Three weeks ago Ted Lindsay went home again. The Ontario native
packed up his stick, his skates and his wife, Joanne, and drove
from Rochester Hills, Mich., to Toronto for All-Star weekend.
Half a century ago in that city, Lindsay, then a fiery,
22-year-old Detroit Red Wing, played in the first NHL All-Star
Game. This year, as a still fiery 74-year-old businessman and
grandfather of six, he was the only original All-Star to skate
in the Heroes of Hockey game. After his team of past NHL greats
lost 6-1 to a team of Maple Leafs legends, Lindsay blamed one
man. "If I could have gotten that damned puck up six more
inches," he says, recalling a shot stopped by goalie Allan
Bester, "I would have turned the game around."
Lindsay's contempt for failure was the driving force behind his
17-year NHL career as a left wing for Detroit and the Chicago
Blackhawks. While his 379 regular-season goals and four Stanley
Cups earned him instant induction into the Hall of Fame after
his retirement in 1966, Terrible Ted was memorable as much for
his style as for his numbers. Evidence of his kamikaze approach
is visible in the scars that run across his face like a
power-play pass pattern. "If you got me dirty, I got you twice
as dirty," says Lindsay, who, at 5'8" and 160 pounds, resembled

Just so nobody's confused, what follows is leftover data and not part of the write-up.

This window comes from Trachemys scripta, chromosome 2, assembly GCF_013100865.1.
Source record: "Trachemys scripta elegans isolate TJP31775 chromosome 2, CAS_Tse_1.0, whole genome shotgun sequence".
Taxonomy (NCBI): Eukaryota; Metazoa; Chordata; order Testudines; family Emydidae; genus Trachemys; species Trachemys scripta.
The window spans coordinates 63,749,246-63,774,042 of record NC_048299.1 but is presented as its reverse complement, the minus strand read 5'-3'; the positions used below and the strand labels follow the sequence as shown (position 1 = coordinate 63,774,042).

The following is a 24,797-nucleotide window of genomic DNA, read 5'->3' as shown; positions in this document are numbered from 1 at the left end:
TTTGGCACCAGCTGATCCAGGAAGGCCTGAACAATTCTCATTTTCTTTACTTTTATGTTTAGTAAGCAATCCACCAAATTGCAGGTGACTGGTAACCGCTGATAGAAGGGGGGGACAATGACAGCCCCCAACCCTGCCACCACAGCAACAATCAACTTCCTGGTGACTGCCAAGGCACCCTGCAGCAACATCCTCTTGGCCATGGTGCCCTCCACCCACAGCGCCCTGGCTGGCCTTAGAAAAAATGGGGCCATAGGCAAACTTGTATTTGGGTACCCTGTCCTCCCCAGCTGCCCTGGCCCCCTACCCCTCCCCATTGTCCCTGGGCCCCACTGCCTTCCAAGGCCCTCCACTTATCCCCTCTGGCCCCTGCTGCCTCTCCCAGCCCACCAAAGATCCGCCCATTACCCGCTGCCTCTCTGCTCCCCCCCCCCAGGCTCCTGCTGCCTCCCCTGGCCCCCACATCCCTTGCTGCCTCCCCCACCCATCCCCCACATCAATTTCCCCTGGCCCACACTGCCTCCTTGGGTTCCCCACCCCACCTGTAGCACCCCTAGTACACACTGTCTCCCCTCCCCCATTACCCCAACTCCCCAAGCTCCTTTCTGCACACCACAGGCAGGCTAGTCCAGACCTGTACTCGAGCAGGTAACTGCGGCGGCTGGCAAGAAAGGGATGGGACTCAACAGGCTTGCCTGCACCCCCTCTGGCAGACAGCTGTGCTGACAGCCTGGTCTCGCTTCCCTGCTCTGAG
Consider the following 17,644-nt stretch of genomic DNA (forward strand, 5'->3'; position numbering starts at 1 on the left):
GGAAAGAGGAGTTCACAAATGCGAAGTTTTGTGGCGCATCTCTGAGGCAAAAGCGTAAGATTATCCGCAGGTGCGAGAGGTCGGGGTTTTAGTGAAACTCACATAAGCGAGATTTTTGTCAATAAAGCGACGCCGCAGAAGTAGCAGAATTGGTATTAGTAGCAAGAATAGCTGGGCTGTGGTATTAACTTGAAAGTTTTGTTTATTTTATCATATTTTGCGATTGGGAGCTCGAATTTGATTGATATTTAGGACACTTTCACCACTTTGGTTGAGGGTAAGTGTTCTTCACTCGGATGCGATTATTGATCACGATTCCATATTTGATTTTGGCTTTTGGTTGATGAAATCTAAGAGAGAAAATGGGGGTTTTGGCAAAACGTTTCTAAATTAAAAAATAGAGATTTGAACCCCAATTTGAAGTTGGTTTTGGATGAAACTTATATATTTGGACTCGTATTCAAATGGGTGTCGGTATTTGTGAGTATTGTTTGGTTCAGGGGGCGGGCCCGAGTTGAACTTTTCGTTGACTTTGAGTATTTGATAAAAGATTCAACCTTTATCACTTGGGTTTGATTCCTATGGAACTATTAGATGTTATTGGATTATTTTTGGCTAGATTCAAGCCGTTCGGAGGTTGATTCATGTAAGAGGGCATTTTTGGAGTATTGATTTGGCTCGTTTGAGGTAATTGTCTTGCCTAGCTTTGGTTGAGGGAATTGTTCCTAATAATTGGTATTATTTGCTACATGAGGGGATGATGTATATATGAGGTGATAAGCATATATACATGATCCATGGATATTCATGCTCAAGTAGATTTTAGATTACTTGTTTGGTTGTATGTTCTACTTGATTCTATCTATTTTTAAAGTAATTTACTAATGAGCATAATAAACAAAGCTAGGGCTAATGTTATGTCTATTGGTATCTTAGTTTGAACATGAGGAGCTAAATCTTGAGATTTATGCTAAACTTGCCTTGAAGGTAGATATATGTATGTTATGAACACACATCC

someone's maddening little brother on the ice. "There was never
anyone who liked to win more than I did."
Indeed, Lindsay created the tradition of the Stanley Cup victory
lap. When Detroit's famed Production Line of Lindsay, Gordie
Howe and the late Sid Abel powered the Wings past the New York
Rangers for the 1950 Stanley Cup, Lindsay grabbed the trophy,
hoisted it above his head and paraded it around the rink.
Lindsay has long demonstrated a cool head for business. In 1956,
realizing that hockey players needed a collective voice for
contract negotiations, Lindsay proposed a players' association,
but team owners would squelch that idea until 1967. In 1955,
Lindsay and Detroit teammate Marty Pavelich had ensured their
post-NHL financial security by starting a company that
represents auto-parts manufacturers. While Pavelich, now
retired, spends his days fishing and skiing in Big Sky, Mont.,
Lindsay still wakes at 5:00 a.m., exercises for an hour and goes
to his office. From there it's just a 45-minute drive to Joe
Louis Arena, where, during Red Wings games, he can be found
cheering and hollering from his seat. "I buy my own season
tickets," says Lindsay. "That team doesn't owe me anything."
February 28, 2000
Lindsay created a tradition by hoisting the Stanley Cup over his
head and parading it around the rink.